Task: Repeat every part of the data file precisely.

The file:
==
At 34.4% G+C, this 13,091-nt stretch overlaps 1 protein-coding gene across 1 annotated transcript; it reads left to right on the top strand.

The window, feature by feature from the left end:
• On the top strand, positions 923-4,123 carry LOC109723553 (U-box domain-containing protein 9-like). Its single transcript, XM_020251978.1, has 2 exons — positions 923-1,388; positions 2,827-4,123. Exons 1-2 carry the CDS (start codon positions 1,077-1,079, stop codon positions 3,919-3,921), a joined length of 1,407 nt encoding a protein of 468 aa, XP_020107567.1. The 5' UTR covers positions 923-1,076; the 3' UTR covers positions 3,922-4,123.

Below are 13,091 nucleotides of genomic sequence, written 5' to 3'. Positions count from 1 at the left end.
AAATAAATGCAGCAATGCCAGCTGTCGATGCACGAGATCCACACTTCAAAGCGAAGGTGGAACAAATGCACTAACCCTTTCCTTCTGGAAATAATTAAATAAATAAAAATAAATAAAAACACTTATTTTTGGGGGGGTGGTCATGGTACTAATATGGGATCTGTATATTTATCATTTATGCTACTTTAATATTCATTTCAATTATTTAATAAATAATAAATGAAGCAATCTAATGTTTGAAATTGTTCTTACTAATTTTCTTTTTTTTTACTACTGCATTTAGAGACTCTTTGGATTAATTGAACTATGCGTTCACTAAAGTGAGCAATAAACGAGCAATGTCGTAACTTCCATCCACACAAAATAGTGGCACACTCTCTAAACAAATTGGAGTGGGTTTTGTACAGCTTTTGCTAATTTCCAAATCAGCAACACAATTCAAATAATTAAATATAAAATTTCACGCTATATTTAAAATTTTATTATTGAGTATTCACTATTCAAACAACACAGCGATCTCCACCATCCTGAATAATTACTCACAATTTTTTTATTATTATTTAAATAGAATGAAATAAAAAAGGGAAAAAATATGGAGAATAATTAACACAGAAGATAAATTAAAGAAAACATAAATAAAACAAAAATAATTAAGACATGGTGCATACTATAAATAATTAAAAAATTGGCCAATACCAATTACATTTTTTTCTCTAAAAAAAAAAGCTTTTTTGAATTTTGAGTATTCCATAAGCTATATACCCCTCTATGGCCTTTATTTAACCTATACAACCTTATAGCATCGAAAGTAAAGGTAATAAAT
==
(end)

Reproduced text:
At 34.4% G+C, this 13,091-nt stretch overlaps 1 protein-coding gene across 1 annotated transcript; it reads left to right on the top strand.

The window, feature by feature from the left end:
• On the top strand, positions 923-4,123 carry LOC109723553 (U-box domain-containing protein 9-like). Its single transcript, XM_020251978.1, has 2 exons — positions 923-1,388; positions 2,827-4,123. Exons 1-2 carry the CDS (start codon positions 1,077-1,079, stop codon positions 3,919-3,921), a joined length of 1,407 nt encoding a protein of 468 aa, XP_020107567.1. The 5' UTR covers positions 923-1,076; the 3' UTR covers positions 3,922-4,123.

Below are 13,091 nucleotides of genomic sequence, written 5' to 3'. Positions count from 1 at the left end.
AAATAAATGCAGCAATGCCAGCTGTCGATGCACGAGATCCACACTTCAAAGCGAAGGTGGAACAAATGCACTAACCCTTTCCTTCTGGAAATAATTAAATAAATAAAAATAAATAAAAACACTTATTTTTGGGGGGGTGGTCATGGTACTAATATGGGATCTGTATATTTATCATTTATGCTACTTTAATATTCATTTCAATTATTTAATAAATAATAAATGAAGCAATCTAATGTTTGAAATTGTTCTTACTAATTTTCTTTTTTTTTACTACTGCATTTAGAGACTCTTTGGATTAATTGAACTATGCGTTCACTAAAGTGAGCAATAAACGAGCAATGTCGTAACTTCCATCCACACAAAATAGTGGCACACTCTCTAAACAAATTGGAGTGGGTTTTGTACAGCTTTTGCTAATTTCCAAATCAGCAACACAATTCAAATAATTAAATATAAAATTTCACGCTATATTTAAAATTTTATTATTGAGTATTCACTATTCAAACAACACAGCGATCTCCACCATCCTGAATAATTACTCACAATTTTTTTATTATTATTTAAATAGAATGAAATAAAAAAGGGAAAAAATATGGAGAATAATTAACACAGAAGATAAATTAAAGAAAACATAAATAAAACAAAAATAATTAAGACATGGTGCATACTATAAATAATTAAAAAATTGGCCAATACCAATTACATTTTTTTCTCTAAAAAAAAAAGCTTTTTTGAATTTTGAGTATTCCATAAGCTATATACCCCTCTATGGCCTTTATTTAACCTATACAACCTTATAGCATCGAAAGTAAAGGTAATAAAT